A recovering alcoholic who lost her daughter as a result of her own negligence is released from a drug rehab and finds more than she had hoped for after searching for a missing friend.
Danielle Harris fans who are excited by the prospect of seeing her in Andrew C. Erin’s new film Havenhurst should be warned that she only appears in the first four minutes. Ms. Harris does an ample job of illustrating why she is a modern day Scream Queen as she convincingly makes her way to a premature, off-screen demise. Her unfortunate exit signals Julie Benz’s entrance as Jackie, a recovering alcoholic who has just completed sobriety treatment at a facility and is in search of her friend Danielle (Harris) whom she hasn’t heard from in some time.
She makes her way to Havenhurst, a sort of half-way house for folks who have fallen off the wagon and, like all the tenants (including her now-deceased friend – coincidence?), are granted free room and board provided they stay on the wagon. The landlord Eleanor, played by the phenomenal Fionnula Flanagan of The Others (2001) and Showtime’s brilliant but short-lived Brotherhood (2006 – 2008), is stern however fair in her monologue concerning the fate of those tenants who suffer a relapse, but tries her best to convince Jackie that she has the tenants’ best interests at heart. Yeah, right. Fer shure!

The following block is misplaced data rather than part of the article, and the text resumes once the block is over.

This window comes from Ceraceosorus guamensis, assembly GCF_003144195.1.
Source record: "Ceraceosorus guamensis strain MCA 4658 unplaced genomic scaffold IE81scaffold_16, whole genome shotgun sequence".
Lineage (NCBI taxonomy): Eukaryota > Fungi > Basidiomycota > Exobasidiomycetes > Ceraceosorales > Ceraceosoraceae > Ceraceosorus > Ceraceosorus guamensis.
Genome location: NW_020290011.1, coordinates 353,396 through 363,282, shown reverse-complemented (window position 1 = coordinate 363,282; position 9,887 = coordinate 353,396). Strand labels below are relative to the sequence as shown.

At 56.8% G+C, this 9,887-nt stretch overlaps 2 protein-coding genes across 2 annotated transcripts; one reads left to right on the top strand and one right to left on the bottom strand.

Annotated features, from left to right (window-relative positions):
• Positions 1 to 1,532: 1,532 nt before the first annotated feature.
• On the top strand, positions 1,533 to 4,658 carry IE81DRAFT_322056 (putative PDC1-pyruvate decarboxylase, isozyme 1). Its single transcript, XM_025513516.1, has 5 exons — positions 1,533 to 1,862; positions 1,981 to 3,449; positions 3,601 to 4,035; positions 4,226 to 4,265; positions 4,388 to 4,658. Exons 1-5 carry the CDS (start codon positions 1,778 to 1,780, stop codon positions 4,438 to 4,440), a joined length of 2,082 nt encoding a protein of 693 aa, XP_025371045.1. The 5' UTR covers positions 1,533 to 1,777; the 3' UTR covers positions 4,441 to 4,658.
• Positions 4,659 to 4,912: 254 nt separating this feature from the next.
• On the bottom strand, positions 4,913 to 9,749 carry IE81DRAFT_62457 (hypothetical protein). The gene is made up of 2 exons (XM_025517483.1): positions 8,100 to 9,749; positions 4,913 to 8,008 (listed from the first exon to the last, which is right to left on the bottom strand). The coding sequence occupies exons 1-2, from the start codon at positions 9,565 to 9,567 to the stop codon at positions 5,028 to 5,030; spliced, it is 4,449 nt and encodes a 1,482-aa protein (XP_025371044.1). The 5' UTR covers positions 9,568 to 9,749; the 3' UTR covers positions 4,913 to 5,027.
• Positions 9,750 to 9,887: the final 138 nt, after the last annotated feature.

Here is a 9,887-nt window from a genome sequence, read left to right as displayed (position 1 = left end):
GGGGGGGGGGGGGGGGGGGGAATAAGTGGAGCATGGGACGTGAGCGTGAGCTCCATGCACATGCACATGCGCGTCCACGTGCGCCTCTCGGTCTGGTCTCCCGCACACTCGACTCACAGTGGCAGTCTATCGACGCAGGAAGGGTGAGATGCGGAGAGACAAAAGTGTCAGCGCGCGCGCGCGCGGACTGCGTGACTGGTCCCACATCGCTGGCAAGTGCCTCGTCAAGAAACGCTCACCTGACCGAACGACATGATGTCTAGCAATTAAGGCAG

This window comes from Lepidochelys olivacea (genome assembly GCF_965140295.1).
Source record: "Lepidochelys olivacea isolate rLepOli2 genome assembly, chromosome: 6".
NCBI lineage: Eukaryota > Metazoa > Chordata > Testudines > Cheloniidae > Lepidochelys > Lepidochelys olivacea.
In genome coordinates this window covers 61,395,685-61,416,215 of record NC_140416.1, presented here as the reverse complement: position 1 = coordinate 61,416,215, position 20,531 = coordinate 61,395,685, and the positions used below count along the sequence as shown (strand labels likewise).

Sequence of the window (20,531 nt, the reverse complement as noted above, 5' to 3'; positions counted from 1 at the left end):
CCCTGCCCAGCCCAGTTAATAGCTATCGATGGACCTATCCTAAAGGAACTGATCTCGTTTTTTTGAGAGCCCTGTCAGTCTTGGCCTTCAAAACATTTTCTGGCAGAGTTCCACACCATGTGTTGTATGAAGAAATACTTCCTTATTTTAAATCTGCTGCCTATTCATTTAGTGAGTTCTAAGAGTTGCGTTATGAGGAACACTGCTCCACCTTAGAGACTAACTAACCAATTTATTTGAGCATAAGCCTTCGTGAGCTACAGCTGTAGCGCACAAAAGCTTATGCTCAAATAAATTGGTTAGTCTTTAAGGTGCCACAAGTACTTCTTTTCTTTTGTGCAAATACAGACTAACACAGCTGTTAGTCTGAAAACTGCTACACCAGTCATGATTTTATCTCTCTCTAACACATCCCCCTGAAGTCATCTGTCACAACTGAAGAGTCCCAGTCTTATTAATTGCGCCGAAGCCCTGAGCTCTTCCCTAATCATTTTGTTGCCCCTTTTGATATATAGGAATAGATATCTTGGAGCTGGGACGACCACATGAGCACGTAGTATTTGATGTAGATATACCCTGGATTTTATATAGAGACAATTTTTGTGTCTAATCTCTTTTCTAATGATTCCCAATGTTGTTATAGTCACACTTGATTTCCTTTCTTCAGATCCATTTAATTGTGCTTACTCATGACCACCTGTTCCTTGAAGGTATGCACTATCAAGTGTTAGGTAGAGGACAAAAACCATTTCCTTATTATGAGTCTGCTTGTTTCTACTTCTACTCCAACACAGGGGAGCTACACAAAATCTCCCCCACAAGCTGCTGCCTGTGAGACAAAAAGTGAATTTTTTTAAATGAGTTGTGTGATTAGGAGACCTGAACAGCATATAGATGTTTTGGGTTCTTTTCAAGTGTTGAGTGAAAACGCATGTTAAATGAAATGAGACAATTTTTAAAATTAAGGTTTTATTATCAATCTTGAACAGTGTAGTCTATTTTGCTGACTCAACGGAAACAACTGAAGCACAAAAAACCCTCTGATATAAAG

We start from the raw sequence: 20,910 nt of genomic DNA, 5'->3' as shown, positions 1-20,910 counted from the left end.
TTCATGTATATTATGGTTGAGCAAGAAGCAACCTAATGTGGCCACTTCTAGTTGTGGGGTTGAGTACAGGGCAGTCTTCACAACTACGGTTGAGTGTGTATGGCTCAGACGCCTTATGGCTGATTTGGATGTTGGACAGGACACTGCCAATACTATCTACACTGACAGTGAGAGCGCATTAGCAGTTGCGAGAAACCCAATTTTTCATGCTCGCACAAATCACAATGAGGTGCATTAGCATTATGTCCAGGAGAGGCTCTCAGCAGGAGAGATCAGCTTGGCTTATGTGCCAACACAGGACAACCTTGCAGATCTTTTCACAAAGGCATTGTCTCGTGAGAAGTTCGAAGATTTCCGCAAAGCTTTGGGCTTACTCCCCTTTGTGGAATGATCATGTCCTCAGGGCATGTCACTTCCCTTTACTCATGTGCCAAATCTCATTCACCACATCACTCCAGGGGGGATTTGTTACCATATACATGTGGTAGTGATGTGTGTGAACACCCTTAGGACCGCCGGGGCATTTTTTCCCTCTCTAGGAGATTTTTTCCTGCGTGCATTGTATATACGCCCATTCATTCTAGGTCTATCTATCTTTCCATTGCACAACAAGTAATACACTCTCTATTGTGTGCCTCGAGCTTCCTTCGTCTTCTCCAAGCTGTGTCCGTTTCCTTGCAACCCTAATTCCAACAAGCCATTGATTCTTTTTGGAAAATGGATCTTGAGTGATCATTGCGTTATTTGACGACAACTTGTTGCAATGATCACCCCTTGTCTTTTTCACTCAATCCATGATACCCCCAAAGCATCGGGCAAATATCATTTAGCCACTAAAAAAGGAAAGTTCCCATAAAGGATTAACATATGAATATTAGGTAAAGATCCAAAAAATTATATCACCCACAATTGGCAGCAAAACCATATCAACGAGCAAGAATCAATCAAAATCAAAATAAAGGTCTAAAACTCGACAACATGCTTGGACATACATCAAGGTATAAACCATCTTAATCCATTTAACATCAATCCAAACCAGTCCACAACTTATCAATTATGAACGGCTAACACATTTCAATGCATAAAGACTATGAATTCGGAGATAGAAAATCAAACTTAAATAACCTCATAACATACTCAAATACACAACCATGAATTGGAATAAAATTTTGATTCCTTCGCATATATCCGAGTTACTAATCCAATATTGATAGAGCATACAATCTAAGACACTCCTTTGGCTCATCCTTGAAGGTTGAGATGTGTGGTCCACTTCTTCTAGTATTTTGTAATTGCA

Mrs. Benz, who is usually blond, is almost unrecognizable with jet black hair and possesses the same confidence that Jack Torrance had when he informed Mr. Ullman that he wouldn’t succumb to cabin fever in The Shining (1980). She got her start in movies opposite Harvey Keitel in Dario Argento’s The Black Cat, the second story in 1990’s Two Evil Eyes, when she was seventeen and has amassed a sizeable filmography in nearly 30 years. Here she sneaks through the hallways of a building that clearly calls to mind the Dakota Apartments from Roman Polanski’s Rosemary’s Baby (1968), looking for anything that will lead her to a better understanding of what happened to Danielle.
During her search, she encounters some of the other tenants such as a prostitute as well as a battered woman whose significant other terrorizes her 15 year-old daughter Sarah (Belle Shouse). This situation provides the necessary impetus for the now-childless Jackie to protect the young girl. While her attempts are admirable, she doesn’t exactly succeed.
Much of the film’s action occurs in the moody hallways which, given the enormous size of the joint, are curiously vacant. For a building that houses as many people as it boasts, one wonders where they all are. Dead, probably!
Shades of Jim Makichuk’s moody Canadian thriller Ghostkeeper (1981) are also on display here. Eleanor runs the place with her two sons, one who is mild-mannered and the other who is a bald-headed and shirtless lunatic who dons what can only be described as garb befitting of a Mad Max extra who brandishes a Travis Bickle powertool-attached-to-the-arm-for-nefarious-purposes while putting the ladies through the ringer with supernatural powers that bend space and time.
The film would have benefited from a style of restraint, the sort that we have seen in Peter Medak’s The Changeling (1980) and the aforementioned The Others, rather than resorting to an overly frenetic climax. That being said, Havenhurst is a decent outing that horror fans should enjoy. It can now be seen on Video-on-Demand (VOD). Makes a cool double feature with Frank Lin’s creepy Home (2016).